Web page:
The Brandon Sanderson Interview: A StompingMad YetiHatter Collaboration - Part 2 of 2Edit
17 September 2010
Brandon Sanderson has quickly become a juggernaut in the Fantasy genre with not only the successful Mistborn series behind him and carrying the torch for The Wheel of Time, but with his last two solo novels both making it to the New York Times list. The Way of Kings has just hit its second week on the Times list as well.
This was a co-interview effort between myself and fellow blogger Patrick from Stomping on Yeti. All in all Brandon laid out plenty of tasty morsels I was happy to learn about. Check out the first part of the interview over at the Yeti Homestead. The Way of Kings left me wanting more and Brandon has shed some light on what he has planned and why he did things a certain way. We talk about everything from influences on the world, Magic: The Gathering, and why The Gathering Storm wasn't the right title for him.
MAD HATTER: Weather is a major force in The Way of Kings since that is where they derive their magic powers from. Also, the mythology of the series most people believe they are descended from others who lived in another world similar to heaven, but were thrown out of because of the voidbringers. Reincarnation seems to be a theme as well. All these ideas follow along with Norse mythology to a degree. Was that intentional or just a byproduct of the evolution to this world?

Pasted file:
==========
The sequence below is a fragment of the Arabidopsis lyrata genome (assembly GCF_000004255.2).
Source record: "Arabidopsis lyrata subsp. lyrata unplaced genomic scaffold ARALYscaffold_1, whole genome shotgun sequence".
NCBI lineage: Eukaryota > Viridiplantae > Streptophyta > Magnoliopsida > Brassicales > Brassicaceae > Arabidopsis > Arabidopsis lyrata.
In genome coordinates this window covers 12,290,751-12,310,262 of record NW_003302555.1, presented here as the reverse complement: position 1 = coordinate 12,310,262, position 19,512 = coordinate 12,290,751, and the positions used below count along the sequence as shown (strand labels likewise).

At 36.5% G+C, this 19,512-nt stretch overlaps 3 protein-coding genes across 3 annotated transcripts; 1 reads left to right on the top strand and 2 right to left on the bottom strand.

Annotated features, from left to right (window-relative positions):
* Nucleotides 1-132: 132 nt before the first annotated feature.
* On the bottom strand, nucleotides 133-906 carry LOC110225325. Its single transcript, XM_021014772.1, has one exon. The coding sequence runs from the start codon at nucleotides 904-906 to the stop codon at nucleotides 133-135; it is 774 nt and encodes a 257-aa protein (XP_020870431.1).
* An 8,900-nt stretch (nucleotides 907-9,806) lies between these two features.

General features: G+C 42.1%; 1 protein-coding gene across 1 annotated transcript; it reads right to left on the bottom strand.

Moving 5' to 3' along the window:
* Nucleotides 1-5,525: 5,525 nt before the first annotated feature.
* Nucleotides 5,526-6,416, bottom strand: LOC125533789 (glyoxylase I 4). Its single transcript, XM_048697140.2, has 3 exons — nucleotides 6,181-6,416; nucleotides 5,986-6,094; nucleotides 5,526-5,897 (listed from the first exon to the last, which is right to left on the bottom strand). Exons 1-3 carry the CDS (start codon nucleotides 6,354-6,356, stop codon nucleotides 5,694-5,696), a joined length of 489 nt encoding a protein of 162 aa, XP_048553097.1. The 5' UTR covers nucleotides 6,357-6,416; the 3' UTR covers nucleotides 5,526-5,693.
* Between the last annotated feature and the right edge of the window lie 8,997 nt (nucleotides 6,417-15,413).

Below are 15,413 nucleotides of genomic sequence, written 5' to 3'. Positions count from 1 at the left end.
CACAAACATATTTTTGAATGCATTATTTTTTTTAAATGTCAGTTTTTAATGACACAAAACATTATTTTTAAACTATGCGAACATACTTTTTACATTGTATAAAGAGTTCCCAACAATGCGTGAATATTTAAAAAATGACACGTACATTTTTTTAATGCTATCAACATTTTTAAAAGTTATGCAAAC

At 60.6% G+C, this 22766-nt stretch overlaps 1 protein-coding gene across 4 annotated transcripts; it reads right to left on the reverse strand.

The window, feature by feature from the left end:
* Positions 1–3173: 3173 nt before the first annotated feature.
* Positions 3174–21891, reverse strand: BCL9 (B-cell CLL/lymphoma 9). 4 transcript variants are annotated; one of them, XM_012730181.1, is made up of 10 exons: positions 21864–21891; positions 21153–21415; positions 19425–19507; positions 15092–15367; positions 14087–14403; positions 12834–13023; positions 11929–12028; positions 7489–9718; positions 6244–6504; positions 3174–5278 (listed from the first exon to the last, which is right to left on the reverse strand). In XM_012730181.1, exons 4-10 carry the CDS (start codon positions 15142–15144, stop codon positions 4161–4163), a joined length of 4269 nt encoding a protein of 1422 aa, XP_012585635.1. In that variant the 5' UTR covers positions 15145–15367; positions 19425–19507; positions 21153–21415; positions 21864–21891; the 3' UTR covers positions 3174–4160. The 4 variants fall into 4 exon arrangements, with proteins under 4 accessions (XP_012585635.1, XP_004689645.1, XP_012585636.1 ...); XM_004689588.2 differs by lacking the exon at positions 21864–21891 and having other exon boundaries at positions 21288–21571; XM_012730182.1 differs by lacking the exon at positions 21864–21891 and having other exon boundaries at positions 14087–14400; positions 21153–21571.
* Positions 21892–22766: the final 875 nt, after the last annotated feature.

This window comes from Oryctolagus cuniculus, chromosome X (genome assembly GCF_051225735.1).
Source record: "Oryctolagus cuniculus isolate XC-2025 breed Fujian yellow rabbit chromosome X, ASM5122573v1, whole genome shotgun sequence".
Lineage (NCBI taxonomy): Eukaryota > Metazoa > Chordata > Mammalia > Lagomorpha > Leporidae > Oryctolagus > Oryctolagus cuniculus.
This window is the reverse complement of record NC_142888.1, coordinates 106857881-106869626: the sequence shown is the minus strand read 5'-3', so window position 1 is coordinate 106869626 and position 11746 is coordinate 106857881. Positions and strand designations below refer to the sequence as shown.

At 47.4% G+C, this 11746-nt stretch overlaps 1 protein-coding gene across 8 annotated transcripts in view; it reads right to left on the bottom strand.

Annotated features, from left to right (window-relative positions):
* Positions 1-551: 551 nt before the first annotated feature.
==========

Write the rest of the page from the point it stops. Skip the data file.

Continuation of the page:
SANDERSON: Half and half. I am steeped in mythology, and I enjoy reading about it. I’m absolutely in love with the idea of Valhalla and Ragnarok. But this was not me saying I’m going to copy Norse mythology. Whatever I’ve read can pop into my head. You’ll probably see a bunch of Kabbalah and Jewish mysticism too if you look for it. But it was me drawing on various sources, and also just trying to make my own thing. Yes, there’s certainly a Norse aspect to a lot of the weather magic and things like that, but it’s more that I wanted to tell a story about a world that got hit by these magical hurricanes every few days. Weather being such a force is going to therefore be an aspect of the religion, the belief systems, and the day-to-day workings of the people who live in that world. So it was partially natural outgrowth and partially my love and fondness for things that I’ve read.